Why Street Harassment Terrifies Women
When a Pittsburgh man shot and killed 29-year-old mother of three Janese Talton-Jackson earlier this month for rejecting his advances, his violence was far from isolated.
In 2014, a Detroit man murdered another mother in her 20s named Mary Spears for not giving him her phone number. A man from Queens, N.Y., slashed an unnamed woman‘s throat for refusing to go on a date with him. In 2013, a man in Eustis, Fla., choked and ran over a 14-year-old girl after she said no to having sex with him for money. A man in Othello, Wash., ran over a runner in California after she declined a ride from him. Three Georgia men tackled and sexually assaulted a woman who had ignored them when walking alone at night.
Street harassment, when taken to the extreme, is terrifying. And with two-thirds of American women reporting getting sexually harassed in public spaces, it’s a horror that some, generally men, force upon most of that population. The problems only compound for those who are poor, LGBT and/or of color.
And it’s not just feeling annoyance at catcalls when walking by construction sites—nearly half of U.S. women say they’ve been physically threatened by tactics like getting flashed, followed and touched sexually.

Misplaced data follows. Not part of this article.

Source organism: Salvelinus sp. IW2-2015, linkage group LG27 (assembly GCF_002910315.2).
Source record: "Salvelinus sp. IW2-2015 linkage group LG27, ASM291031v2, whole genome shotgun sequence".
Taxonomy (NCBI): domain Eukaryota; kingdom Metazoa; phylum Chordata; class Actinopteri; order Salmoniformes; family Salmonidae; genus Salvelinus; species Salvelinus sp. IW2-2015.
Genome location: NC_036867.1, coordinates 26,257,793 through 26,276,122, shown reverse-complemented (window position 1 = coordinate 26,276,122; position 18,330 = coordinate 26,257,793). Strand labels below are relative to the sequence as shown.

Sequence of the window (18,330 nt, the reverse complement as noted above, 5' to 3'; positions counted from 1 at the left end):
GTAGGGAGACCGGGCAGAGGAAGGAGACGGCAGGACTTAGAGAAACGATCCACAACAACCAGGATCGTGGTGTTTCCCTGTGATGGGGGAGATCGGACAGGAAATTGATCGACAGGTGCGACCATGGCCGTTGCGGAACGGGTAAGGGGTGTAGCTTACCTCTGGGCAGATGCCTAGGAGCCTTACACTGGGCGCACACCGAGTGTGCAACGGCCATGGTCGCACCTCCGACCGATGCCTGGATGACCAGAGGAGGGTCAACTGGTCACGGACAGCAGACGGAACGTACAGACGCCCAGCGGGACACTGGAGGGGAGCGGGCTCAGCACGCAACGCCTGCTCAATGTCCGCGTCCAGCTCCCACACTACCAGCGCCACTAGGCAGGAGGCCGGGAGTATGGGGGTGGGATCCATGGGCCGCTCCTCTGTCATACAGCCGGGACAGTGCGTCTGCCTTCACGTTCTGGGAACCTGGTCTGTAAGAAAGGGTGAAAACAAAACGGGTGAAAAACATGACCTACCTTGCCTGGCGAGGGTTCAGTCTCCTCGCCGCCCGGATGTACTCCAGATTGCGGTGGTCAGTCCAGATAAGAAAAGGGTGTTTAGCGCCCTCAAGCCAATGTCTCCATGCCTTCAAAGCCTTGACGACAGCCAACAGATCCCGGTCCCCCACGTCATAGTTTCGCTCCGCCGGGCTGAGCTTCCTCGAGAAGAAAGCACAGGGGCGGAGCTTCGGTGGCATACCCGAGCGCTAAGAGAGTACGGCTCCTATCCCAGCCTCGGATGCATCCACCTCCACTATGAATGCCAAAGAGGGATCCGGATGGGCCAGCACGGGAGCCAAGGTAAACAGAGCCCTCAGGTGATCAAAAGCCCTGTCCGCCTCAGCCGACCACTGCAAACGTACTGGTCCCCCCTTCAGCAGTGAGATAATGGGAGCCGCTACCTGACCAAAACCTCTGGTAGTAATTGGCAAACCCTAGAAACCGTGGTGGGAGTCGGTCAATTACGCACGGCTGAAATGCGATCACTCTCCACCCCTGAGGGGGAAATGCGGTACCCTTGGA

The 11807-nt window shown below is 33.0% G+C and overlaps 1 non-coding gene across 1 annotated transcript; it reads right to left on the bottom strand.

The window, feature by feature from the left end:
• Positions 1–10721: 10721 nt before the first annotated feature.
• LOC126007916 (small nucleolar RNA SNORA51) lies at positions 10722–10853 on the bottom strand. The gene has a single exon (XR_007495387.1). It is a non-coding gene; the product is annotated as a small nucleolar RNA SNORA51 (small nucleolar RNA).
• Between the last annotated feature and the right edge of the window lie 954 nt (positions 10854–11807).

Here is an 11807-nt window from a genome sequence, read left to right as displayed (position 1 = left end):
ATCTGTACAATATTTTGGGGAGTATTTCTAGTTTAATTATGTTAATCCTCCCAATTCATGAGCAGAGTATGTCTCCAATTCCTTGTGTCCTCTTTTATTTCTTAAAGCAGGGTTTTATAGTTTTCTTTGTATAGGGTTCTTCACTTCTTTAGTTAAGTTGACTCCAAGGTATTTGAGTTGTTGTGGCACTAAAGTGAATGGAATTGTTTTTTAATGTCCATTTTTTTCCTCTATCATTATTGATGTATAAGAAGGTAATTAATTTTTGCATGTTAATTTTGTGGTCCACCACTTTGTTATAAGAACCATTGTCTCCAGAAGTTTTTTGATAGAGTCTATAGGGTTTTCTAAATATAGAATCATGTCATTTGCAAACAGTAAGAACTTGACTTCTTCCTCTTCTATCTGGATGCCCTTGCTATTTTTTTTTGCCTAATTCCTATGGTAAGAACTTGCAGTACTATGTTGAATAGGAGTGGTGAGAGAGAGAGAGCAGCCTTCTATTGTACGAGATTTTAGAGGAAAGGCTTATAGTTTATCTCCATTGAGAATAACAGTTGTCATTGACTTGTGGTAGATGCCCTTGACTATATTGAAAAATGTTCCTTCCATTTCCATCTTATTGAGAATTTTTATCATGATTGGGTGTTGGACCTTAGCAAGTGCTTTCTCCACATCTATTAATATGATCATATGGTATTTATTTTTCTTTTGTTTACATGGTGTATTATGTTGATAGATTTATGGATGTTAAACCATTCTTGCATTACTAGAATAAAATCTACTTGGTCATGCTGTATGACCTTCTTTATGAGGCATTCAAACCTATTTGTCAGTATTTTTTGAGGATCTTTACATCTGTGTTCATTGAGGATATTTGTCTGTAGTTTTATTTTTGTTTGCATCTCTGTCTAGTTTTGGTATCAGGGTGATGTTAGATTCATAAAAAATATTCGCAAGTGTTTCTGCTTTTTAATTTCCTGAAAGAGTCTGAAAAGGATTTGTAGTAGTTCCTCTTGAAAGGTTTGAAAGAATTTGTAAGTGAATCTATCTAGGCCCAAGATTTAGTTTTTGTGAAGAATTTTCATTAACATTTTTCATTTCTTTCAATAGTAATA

“While people may think it is a stretch to connect catcalls with assault and attempted murder, sometimes catcalls escalate into something worse and women never know when that might happen,” explains Holly Kearl, founder of nonprofit Stop Street Harassment.
She continues to say on Ms. Magazine’s blog that both catcalls and assault are types of entitlement:
“The (primarily) male street harassers believe they have the right to access girls’ and women’s bodies. They feel they can say and do whatever they want, and if women don’t comply, well, then they’re a bitch or ugly, and the men may feel justified in grabbing them, throwing trash at them, assaulting them or running them over.”
Prompted by the 2014 mass shooting at Santa Barbara, where a man murdered six people to punish women who rejected him, activist Deanna Zandt started a Tumblr page called “When Women Refuse.” Scrolling through the site only solidifies the seriousness of the problem.
Some may argue that only a few men perpetrate the atrocious violence described, and that they shouldn’t characterize the rest of the male population. Others may call attention to the smaller number—25 percent—of men who are harassed, or tell women they need to relax at the “compliments” strangers offer.
Yet, as feminist writer and satirist Soraya Chemaly adds:
Why focus on extreme cases? Because they are end-result manifestations of everyday misogyny. Because the danger of street harassment isn’t in a lunatic lashing out violently but the risk of a “regular guy” lashing out violently. This is not an indictment of all men, the vast majority of whom don’t engage in these behaviors. However, most aren’t considering others’ tolerance and behavior enables the men who do and way too many are too comfortable dismissing this reality.
In short, women don’t know if men’s advances will stop at an unsolicited, “Hey, baby.” They don’t know if that guy in the bar will leave them alone after they tell him, “No, thanks.” Critics claiming #NotAllMen need to cut women more slack for taking harassment seriously.
Kearl gives some useful tips to confront street harassment on Ms. Magazine’s blog.
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